Its sustained energy supply and increased fat oxidation make it ideal for sports nutrition and it’s also used as a carbohydrate for powder shakes and instant formulas.

“The intake of high amounts of high glycaemic carbohydrates (starches, maltodextrin, sucrose) seem to carry health risks in the long term. It is not only dental health, which is at stake here,” says Beneo. “Many health conditions on the increase today, such as obesity, diabetes or cardiovascular diseases may be diet related. This is even more important as carbohydrates make up 50-60 percent of the daily diet as recommended by the World Health Organization.”

DuPont
Last year DuPont highlighted the change in consumer attitudes towards conventional carbs during an interview with FoodIngredientsFirst.

“We have found that the type of carbohydrates we consume will always be more important than the amount. The aim is to reduce the number of non-nutritive ‘empty’ calories to a minimum,” says Lena Hamann, Strategic Marketing Manager, EMEA, DuPont Nutrition & Health.

“Every balanced diet needs a good portion of carbohydrates, that means eating less refined white flour and sugar and more ‘good’ carbs rich in beneficial nutrients.”

“The recipe is to add more wholegrain,” advises Hamann, “Such as sprouted grains, ancient wheat types or other cereals, including oats and barley. On top of that, industrial bakeries could use some of the ancient grains that have captured our attention, such as chia seeds.”

Getting carbs from greens — prebiotic carbs
Clemson University researchers recently found that eating kale may help millions of people worldwide overcome micronutrient malnutrition. Following a study, they claim a single 100-gram serving of fresh kale can provide a significant percentage of the recommended daily intake of minerals required for the human body to function adequately.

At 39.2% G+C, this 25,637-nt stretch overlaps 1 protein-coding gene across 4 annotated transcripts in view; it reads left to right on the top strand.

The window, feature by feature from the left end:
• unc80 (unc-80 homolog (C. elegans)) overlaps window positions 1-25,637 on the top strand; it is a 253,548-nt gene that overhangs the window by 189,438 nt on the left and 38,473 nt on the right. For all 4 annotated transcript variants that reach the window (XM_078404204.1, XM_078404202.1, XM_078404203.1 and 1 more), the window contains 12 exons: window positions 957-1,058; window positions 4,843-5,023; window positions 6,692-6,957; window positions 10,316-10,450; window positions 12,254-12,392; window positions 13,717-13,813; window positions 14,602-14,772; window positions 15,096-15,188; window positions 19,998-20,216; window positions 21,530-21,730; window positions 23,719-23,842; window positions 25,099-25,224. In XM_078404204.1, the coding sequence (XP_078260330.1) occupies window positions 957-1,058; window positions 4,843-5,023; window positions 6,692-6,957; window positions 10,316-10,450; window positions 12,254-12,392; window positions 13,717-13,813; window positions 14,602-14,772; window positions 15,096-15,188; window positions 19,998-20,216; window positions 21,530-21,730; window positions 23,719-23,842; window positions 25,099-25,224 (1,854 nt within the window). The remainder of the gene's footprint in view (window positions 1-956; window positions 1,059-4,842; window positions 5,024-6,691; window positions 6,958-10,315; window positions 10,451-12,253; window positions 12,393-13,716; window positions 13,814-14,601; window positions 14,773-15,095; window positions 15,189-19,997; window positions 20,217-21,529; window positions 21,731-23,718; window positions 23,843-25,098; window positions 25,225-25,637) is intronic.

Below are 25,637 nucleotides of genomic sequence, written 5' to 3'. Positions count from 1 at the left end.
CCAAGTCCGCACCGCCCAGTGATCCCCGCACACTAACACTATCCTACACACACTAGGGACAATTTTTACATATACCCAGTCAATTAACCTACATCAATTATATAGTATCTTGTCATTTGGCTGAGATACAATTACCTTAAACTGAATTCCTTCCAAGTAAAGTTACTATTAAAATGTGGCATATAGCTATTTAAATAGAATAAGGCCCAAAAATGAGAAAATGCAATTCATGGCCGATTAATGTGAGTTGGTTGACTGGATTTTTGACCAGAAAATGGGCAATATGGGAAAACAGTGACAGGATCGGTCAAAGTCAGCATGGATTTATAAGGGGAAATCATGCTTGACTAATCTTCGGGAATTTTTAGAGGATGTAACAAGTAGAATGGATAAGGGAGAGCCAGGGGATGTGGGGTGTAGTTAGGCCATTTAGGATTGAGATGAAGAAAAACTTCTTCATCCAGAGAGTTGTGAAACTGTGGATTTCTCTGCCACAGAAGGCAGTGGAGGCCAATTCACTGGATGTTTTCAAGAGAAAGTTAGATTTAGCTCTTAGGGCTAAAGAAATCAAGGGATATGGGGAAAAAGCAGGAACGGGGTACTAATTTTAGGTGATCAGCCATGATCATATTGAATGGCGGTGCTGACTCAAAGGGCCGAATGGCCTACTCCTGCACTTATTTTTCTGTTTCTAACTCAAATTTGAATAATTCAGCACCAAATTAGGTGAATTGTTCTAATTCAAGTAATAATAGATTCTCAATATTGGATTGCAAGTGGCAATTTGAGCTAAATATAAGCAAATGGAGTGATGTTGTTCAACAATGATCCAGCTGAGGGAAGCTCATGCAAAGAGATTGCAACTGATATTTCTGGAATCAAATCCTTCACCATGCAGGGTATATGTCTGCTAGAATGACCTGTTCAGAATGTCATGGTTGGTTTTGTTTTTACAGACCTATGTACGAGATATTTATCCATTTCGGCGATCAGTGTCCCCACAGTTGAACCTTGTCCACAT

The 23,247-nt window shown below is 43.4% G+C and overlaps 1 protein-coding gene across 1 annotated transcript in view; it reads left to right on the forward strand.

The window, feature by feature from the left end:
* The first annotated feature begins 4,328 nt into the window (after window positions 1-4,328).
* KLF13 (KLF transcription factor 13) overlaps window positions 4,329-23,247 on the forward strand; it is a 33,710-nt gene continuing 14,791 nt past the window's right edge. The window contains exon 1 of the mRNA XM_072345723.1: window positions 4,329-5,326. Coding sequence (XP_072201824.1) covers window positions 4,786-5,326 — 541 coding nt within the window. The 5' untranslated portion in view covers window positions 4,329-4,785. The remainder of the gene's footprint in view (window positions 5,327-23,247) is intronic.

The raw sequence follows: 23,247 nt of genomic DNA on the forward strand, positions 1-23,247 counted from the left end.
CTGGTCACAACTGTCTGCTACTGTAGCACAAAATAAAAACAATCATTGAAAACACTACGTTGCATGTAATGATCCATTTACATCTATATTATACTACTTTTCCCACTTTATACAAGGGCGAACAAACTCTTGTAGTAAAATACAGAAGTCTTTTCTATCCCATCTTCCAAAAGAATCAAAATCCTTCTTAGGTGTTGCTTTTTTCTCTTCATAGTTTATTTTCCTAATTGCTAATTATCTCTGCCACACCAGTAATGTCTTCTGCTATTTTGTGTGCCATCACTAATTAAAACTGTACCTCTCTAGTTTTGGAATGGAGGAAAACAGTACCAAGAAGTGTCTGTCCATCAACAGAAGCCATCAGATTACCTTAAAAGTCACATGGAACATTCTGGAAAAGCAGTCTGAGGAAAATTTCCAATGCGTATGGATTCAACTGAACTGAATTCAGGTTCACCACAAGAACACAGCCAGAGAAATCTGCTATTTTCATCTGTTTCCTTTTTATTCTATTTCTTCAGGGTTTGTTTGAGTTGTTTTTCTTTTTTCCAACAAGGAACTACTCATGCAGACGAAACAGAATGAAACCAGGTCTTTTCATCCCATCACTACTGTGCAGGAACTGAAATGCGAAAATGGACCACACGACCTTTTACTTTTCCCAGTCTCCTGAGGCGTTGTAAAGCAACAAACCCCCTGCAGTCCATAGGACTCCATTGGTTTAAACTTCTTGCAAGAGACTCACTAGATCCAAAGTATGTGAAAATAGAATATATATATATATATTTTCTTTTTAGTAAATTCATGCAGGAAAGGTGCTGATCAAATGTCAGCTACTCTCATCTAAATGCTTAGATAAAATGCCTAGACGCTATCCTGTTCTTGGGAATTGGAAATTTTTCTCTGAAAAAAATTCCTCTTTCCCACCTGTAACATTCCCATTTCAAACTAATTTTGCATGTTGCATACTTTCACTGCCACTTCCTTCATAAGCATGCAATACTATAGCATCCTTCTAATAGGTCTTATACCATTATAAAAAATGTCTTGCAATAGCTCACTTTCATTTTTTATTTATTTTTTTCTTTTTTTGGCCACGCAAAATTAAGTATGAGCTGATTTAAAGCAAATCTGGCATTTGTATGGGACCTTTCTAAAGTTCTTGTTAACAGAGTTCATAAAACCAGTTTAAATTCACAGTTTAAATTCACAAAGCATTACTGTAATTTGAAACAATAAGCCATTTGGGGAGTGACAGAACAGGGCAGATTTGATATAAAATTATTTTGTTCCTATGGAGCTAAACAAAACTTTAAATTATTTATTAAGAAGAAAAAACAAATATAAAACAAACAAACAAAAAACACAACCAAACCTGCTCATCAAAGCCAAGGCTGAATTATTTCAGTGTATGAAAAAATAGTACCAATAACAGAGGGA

The Clemson study was funded by a specialty crop block grant from the SC Department of Agriculture and was initiated after the United States Department of Agriculture (USDA) and other federal agencies began encouraging Americans to eat more vegetables as a way to prevent mineral deficiencies and help reduce the number of people who are overweight or obese.

According to the Centers for Disease Control (CDC) few Americans eat the recommended five to six servings of vegetables a day resulting in under-consumption of several valuable nutrients and dietary fiber. Eating kale could help meet these requirements.

“Our data suggest kale is a whole food that can provide significant amounts of daily essential minerals and prebiotic carbohydrates. We believe consumers could greatly benefit by eating kale on a regular basis,” says Dil Thavarajah, associate professor of the plant and environmental sciences department.

Researchers concluded kale is a whole food source of essential minerals potassium, calcium, magnesium, manganese and copper. The study also determined kale is an excellent source of dietary fiber, including sugar alcohols, and range of prebiotic carbohydrates that would help to increase healthy gut bacteria.

In addition, fresh kale is a low-calorie food (36-98 calories per 100-gram serving) with moderate levels of protein (1.6 to 5.9 grams per 100-gram serving). Thavarajah said these findings should put kale high on the list of recommended foods to eat.

“Our study found kale is a potentially good source of minerals and prebiotic carbohydrates and could be promoted for consumption in American diets based on recommendations of the 2015 Dietary Guidelines Advisory Committee,” explains Thavarajah.

“Because kale is such a nutritious food, we believe it could be used as a food source in areas where malnutrition is high.”

By Gaynor Selby

Source www.foodingredientsfirst.com